"The SEEK HELP Act would fill this void and bring our nation one step closer to ensuring that no American dies simply because they or their loved ones are afraid to seek help."

Specifically, SEEK HELP would:

  • Grant protections against federal prosecution for simple drug possession and violations of supervised release to individuals who seek emergency assistance during a drug overdose;
  • Provide protections against civil liability for individuals who administer an FDA-approved opioid reversal drugs during a drug overdose;
  • Allow DOJ Byrne JAG funds to be used to train law enforcement personnel in assisting individuals during drug overdoses;
  • Require the Secretary of HHS to conduct a public awareness campaign on Good Samaritan Laws;
  • Permit existing federal block grants to be used by states to promote awareness of their respective Good Samaritan Laws; and
  • Require a comprehensive GAO study on the impact of Good Samaritan Laws and the implementation of the SEEK HELP Act.

The SEEK HELP Act is endorsed by the following organizations: Americans for Prosperity, Association of Prosecution Attorneys, Due Process Institute, Law Enforcement Action Partnership, National District Attorneys Association, R Street Institute, and Vera Institute.

California Bill Would Ease Methadone Access. Assemblymember Matt Haney (D-San Francisco) has filed a bill that would ease access to the opioid addiction medication methadone, Assembly Bill 2115. The bill comes after the federal government updated its methadone regulations this year, allowing people to take home their medicine. Haney says his bill would align state law with the new federal regulations.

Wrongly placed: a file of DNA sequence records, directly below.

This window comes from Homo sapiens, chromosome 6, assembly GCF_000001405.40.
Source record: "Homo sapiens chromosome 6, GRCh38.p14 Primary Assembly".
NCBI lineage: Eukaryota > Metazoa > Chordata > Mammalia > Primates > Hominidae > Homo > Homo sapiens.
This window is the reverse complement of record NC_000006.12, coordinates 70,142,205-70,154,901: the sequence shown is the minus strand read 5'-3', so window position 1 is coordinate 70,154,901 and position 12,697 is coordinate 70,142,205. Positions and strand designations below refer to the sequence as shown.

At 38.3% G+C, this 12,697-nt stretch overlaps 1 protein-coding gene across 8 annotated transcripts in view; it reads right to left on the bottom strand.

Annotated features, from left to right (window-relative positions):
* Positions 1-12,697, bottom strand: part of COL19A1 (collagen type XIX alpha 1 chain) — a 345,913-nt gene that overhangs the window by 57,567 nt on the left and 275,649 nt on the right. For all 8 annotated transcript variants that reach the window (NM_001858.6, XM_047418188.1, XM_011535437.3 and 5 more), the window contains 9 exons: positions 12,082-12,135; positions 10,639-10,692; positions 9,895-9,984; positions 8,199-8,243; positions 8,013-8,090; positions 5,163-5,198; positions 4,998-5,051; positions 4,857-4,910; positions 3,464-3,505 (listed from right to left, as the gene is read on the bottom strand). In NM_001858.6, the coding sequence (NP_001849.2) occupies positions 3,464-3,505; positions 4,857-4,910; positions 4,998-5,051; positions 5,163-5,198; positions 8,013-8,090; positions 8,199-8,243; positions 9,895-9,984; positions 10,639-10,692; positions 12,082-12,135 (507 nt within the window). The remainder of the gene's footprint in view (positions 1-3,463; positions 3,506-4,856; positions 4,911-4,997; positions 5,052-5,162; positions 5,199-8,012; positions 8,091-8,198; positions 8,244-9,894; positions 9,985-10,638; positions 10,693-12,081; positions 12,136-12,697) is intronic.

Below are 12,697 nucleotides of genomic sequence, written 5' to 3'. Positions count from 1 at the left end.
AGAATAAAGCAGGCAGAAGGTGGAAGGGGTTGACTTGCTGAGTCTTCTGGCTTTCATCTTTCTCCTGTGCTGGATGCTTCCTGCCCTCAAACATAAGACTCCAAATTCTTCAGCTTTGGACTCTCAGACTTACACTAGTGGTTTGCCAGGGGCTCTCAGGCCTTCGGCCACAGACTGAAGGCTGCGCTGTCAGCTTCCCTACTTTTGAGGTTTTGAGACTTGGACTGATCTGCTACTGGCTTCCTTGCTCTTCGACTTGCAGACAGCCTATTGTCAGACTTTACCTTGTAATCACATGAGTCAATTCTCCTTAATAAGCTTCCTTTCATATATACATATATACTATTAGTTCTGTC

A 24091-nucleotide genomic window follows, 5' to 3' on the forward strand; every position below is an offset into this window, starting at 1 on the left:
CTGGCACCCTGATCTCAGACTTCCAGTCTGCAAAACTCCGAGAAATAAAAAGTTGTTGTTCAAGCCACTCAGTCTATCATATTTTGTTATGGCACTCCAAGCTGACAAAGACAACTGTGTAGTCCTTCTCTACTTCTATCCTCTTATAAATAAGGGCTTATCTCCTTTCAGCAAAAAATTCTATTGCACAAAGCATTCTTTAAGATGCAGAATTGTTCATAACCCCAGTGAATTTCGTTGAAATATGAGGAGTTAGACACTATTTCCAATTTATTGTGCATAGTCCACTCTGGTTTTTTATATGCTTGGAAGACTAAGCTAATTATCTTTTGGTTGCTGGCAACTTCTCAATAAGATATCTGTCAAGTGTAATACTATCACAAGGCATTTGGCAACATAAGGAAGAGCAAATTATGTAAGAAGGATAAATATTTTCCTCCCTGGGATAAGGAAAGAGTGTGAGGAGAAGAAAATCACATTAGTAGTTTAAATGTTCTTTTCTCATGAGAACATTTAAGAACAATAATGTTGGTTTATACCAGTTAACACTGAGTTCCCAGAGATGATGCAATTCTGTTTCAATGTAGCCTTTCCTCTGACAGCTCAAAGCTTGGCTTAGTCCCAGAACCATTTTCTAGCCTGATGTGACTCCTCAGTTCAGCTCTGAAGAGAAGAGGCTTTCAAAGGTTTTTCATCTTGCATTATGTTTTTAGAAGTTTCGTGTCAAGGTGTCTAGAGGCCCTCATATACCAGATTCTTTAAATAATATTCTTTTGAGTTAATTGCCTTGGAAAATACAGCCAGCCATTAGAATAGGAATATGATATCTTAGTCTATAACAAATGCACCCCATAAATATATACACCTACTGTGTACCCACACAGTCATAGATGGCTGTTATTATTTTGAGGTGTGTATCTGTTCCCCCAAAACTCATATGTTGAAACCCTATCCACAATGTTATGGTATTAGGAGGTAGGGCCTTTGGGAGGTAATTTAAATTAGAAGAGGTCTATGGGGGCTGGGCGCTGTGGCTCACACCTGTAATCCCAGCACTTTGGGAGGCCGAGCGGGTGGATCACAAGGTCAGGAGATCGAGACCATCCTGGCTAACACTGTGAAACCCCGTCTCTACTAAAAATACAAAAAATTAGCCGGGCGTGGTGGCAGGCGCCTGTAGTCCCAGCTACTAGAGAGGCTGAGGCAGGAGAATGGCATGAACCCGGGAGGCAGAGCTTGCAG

"It is infuriating and mind-boggling that during the worst drug crisis in history, as thousands of Californians die every year, that we would keep one of the most effective treatments for addiction locked away where people can’t access it," Haney said.

Dr. Leslie Suen, an addiction medicine physician at UCSF, said the state has some of the most restrictive methadone practices in the world. Neither addiction specialists nor family physicians can prescribe take-home doses under state law.

"In other countries like Canada, the United Kingdom, and Australia, methadone is widely available in primary care settings," she said. "So anybody walking into their primary care doctor’s office is able to enroll into methadone treatment."

Haney's bill expands access to methadone in the following ways:

  • It allows doctors in a hospital to prescribe patients up to 72 hours worth of take-home doses of methadone.
  • It increases the amount of methadone a patient can take home from a specialized clinic.
  • Expedites entry into a treatment program.
  • Patients no longer need to show at least one year of recorded opioid usage before receiving treatment or participating in frequent counseling services.
  • Allows physicians greater discretion to determine the appropriate dosage of methadone to administer for a patient.